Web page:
Encountering Peace: Netanyahu, the peace maker - By Gershon Baskin, Jerusalem Post: "Suddenly Prime Minister Binyamin Netanyahu is speaking about renewing negotiations with the Palestinians. ... So, Mr. Netanyahu – time to roll up your sleeves and get to work.

Just one more additional note – it will not be possible to achieve the agreement with the Palestinians in a process of public diplomacy – you must negotiate with them, not with your own political party, so go ahead and do it via a secret back channel. Conclude the agreement and bring it to the people – you will be more than surprised at the massive support you will get." Netanyahu image from article

APN's daily news review from Israel - "Ben-Gurion University in the Negev is starting a program next monthwhose goal is to instill Zionist values and prepare students to act as PR people abroad in order to justify Israel's policies in regards to the Palestinians. The new academic program in public diplomacy was initiated by students, who founded an organization called 'Whatisrael,' and it was given full financing by university President Rivka Carmi. It comes in the wake of the threat to close the politics department  at Ben-Gurion University, which was found too 'leftist.' That program was adjusted and this week the threat of closure was removed. The students in the new 'Zionist' program will tour Hebron and Sheik Jarrah and learn to defend Israeli policies there, Maariv wrote. The students will go to Europe for Apartheid Week and the university will pay for the flights."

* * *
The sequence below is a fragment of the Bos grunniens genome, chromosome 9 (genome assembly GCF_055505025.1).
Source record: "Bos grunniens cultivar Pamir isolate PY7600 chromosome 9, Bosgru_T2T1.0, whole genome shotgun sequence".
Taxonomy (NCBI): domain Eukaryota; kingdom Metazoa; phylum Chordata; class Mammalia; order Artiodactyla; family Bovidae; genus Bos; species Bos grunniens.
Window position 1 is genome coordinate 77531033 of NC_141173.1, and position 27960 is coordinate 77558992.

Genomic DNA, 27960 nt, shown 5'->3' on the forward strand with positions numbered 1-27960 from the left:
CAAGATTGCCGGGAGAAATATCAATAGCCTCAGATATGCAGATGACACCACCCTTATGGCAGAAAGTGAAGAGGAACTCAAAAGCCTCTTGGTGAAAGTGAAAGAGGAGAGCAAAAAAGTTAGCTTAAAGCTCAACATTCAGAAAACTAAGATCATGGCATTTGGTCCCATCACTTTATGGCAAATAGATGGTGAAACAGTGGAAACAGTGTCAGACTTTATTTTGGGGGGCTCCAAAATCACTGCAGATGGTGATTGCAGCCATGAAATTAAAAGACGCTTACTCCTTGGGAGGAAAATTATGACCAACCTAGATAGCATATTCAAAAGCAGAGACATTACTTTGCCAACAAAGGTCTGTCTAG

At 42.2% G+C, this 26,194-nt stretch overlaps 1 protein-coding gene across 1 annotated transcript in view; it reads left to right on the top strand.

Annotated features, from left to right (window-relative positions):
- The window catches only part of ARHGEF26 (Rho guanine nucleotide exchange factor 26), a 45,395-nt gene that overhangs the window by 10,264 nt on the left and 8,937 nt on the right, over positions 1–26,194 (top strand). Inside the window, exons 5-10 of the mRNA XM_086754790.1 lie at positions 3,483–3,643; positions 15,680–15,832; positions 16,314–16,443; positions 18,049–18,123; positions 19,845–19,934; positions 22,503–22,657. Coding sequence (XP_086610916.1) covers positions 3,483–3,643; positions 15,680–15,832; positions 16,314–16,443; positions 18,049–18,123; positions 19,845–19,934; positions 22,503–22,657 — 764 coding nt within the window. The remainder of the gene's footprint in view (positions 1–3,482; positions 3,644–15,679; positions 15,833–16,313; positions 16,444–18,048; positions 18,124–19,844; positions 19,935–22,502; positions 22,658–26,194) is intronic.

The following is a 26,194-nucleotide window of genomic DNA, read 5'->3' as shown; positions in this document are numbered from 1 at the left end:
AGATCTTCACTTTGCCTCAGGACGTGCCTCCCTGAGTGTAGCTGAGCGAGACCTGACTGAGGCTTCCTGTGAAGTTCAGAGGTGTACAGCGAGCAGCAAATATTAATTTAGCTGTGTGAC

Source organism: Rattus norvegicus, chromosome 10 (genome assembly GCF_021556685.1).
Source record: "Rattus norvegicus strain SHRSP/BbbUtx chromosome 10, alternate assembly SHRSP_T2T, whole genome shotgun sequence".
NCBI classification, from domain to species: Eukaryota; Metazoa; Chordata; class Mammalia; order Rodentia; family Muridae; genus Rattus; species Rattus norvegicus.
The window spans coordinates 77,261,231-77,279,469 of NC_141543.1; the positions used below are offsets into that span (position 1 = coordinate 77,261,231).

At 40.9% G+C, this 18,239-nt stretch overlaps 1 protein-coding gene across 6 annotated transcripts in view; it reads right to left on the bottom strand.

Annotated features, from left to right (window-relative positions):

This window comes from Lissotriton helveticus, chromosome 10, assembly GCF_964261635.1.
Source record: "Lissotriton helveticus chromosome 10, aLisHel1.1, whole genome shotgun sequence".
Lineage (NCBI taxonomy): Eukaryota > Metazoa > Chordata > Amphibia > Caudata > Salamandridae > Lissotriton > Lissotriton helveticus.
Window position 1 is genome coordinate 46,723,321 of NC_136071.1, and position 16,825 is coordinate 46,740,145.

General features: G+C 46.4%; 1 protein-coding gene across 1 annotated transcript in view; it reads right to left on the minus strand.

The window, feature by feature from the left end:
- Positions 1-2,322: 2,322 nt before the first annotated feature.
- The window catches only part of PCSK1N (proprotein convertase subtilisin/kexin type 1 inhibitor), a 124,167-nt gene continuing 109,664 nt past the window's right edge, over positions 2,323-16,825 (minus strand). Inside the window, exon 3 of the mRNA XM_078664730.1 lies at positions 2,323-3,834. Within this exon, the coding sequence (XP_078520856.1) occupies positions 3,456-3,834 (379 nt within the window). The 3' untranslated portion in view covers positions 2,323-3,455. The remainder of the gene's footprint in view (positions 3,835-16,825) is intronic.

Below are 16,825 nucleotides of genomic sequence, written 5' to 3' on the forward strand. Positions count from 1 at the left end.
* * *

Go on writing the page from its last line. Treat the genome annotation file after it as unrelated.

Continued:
The Urban Chance: Promoting Democracy ‘From the Middle’ - Michele Acuto, "Much of the rhetoric on foreign affairs and diplomacy that populated the lead-up to the re-election of President Obama, as per consuetude, focused on grand strategic plans, major international shifts and large-scale confrontations with enemies, elements, and unknowns. Indeed, this has been the general tone of the discussions around questions of democracy promotion and the transition challenges for closed regimes such as those in the Middle East. Alongside these, the traditional precepts of bottom-up revolutions and liberal internationalist means for public diplomacy with oppressed populations have continued to capture the attention of the U.S. policy establishment.